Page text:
Serum Cotinine Levels and Prehypertension in Never Smokers
Advanced Search
Select up to three search categories and corresponding keywords using the fields to the right. Refer to the Help section for more detailed instructions.

Search our Collections & Repository

All these words:

For very narrow results

This exact word or phrase:

When looking for a specific result

Any of these words:

Best used for discovery & interchangable words

None of these words:

Recommended to be used in conjunction with other fields

Language:

Dates

Publication Date Range:

to

Document Data

Title:

Document Type:

Library

Collection:

Series:

People

Author:

Help
Clear All

Add terms to the query box

Query box

Help
Clear All
i

Serum Cotinine Levels and Prehypertension in Never Smokers

Filetype[PDF-527.00 KB]



Details:

  • Alternative Title:
    Int J Hypertens
  • Description:
    Background. Few studies have shown that self-reported secondhand smoke exposure in never smokers is associated with high blood pressure. However, there are no studies investigating the relationship between secondhand smoke exposure, measured objectively by serum cotinine levels, and high blood pressure in never smokers. Methods. We examined never smokers (n = 2027) from the National Health and Nutrition Examination Survey 2005-2008. Our exposure of interest was the secondhand smoke exposure estimated by serum cotinine level and our outcome was prehypertension (n = 734), defined as a systolic blood pressure of 120-139 mmHg or diastolic blood pressure of 80-89 mmHg. Results. We found that, in never smokers, serum cotinine levels were positively associated with prehypertension. Compared to those with cotinine levels in the lowest quartile (≤0.024 ng/mL), the multivariable odds ratio (95% confidence interval) of prehypertension among those with cotinine levels in the highest quartile (≥0.224 ng/mL) was 1.45(1.00, 2.11); P trend = 0.0451. In subsequent subgroup analyses, the positive association was found to be stronger among men, non-Whites, and non-obese subjects. Conclusion. Higher secondhand smoke exposure measured objectively by serum cotinine levels was found to be associated with prehypertension in certain subgroups of a representative sample of the US population.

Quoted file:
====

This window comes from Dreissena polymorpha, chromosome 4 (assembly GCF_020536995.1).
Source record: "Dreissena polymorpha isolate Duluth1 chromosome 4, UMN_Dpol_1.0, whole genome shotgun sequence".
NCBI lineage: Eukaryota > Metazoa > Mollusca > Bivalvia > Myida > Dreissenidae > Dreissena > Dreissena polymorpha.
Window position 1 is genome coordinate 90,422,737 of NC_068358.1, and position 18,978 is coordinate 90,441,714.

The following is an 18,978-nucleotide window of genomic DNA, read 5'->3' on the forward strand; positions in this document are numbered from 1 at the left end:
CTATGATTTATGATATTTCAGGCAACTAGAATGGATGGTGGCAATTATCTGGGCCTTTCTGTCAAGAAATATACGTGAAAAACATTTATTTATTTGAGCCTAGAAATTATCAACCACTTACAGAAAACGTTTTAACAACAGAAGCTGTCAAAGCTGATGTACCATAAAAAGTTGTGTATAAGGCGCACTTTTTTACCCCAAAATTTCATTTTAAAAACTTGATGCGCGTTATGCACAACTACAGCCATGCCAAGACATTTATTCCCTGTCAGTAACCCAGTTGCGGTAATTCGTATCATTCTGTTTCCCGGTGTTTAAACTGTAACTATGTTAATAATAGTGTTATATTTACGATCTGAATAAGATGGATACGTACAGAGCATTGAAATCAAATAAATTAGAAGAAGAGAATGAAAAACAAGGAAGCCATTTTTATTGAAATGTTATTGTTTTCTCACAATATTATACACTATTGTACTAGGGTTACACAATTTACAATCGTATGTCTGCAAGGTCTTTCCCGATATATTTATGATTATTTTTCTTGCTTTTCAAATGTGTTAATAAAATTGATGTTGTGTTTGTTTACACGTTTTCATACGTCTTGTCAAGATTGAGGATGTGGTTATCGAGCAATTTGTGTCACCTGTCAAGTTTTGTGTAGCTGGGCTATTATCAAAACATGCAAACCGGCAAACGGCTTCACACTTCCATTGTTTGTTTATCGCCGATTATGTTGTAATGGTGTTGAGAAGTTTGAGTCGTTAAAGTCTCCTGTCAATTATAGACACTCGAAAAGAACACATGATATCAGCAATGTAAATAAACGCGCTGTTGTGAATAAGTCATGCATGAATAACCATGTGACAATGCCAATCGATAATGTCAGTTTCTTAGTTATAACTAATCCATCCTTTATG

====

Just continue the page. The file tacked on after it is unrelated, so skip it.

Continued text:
• Document Type:
  • Collection(s):
  • Main Document Checksum:
  • File Type:

Supporting Files

More +

You May Also Like

Checkout today's featured content at stacks.cdc.gov